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At the very start of all this, the idea of lockdown didn’t seem too bad. Online school sounded like an exciting change and having my sister, who would normally be away at uni, with us at home for a long period of time felt like a treat. Four months on and I’m aching to go back to school, longing to see my friends and a little fed up of disinfecting every item of our shopping. This virus and the lockdown have had devastating effects on many people, and I know many people have lost their loved ones. I lost my grandma amongst all this, although not because of the virus. I found this very hard as I was closely attached to her and the lockdown meant I couldn’t visit her. Lockdown has also been really odd at times. The principle of Zoom violin lessons will never seem completely normal to me and seeing friends and family but having to stay two metres away is becoming irritating. Then there are moments – such as when you’re in a Zoom yoga session or simply when you hear your grandparents are spraying the post – when you wonder what on earth the world has come to.

Despite all the limitations of lockdown though, being stuck at home has given me more time to take up new hobbies that I hadn’t even thought about. For example, photography. One day out of boredom, I was searching through old boxes in our study when I came across my dad’s old camera, a decent Canon. Next thing I know, I’d hooked the strap round my neck and had run out to the garden to test it out. Very quickly it became a regular activity; going out in our garden in the evenings and climbing the tree to wait for birds to perch upon a nearby branch, sitting by the loft window and watching them fly in and out of a vent, or even putting out leftover food and hiding in a bush, hoping that a rare species would come to eat it but getting disappointed at the sight of a fox instead. Now, I spend my Saturday mornings getting up early to set up a tripod on the top of Parliament Hill to watch sunrise or going to various parks or animal sanctuaries, to take photos of the wildlife.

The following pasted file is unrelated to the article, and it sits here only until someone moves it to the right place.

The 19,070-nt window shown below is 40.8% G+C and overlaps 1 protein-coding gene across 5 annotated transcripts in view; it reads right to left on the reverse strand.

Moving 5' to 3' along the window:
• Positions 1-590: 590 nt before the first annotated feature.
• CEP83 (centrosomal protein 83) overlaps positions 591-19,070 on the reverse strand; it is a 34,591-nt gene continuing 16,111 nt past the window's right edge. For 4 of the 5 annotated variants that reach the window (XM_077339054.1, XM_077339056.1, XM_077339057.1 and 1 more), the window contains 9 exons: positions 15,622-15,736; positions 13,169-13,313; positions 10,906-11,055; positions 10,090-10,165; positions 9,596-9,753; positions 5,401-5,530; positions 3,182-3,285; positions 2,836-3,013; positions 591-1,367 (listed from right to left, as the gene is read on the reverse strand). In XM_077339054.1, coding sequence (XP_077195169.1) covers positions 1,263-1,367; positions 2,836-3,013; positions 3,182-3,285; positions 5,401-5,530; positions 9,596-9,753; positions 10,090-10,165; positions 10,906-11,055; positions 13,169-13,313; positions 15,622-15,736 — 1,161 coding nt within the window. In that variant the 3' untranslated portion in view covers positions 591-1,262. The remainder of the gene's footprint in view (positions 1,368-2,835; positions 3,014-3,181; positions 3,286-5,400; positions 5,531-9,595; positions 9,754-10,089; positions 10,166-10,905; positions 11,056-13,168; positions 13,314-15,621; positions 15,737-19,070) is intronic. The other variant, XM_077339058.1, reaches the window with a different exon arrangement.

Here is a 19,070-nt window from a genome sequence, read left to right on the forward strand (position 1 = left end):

Not every trip is successful though. Like the time when we spent forty-five minutes strapping bikes to the car only to find out Richmond park is closed off for cycling. Or the time when we drove forty minutes to St. James’ park for a walk to see the pelicans and as soon as we got there my dad needed the toilet. We ended up spending twenty minutes looking for a bathroom, waiting half an hour in the queue and waiting a further half an hour whilst the toilets were closed for cleaning. Then we split up, and I went to see the pelicans by myself, but as if it couldn’t get worse, dad’s phone ran out of battery and I had to wait for an hour by the pelicans, which I now have about five hundred photos of. Finally, he came back a century later, but we immediately had to rush home for a music lesson. It’s moments like this that I wish everything could just be normal again.

It’s nearly the end of the school year now. To be honest, finishing Year 10 by closing my laptop does feel rather anticlimactic. That said, I’m looking forward to a relaxing Summer, slowly returning back to our normal lives in September, and seeing family and friends – hopefully with a hug too at some point.

Annabel About the author
Annabel – Y10 Pupil
Annabel is currently a year 10 student at Highgate school. She loves taking part in musical activities at school, such as symphony orchestra and chamber orchestra as well as getting involved in solo concerts. She is taking GCSEs next year and is studying Geography, Music, French and Drama as her chosen subjects.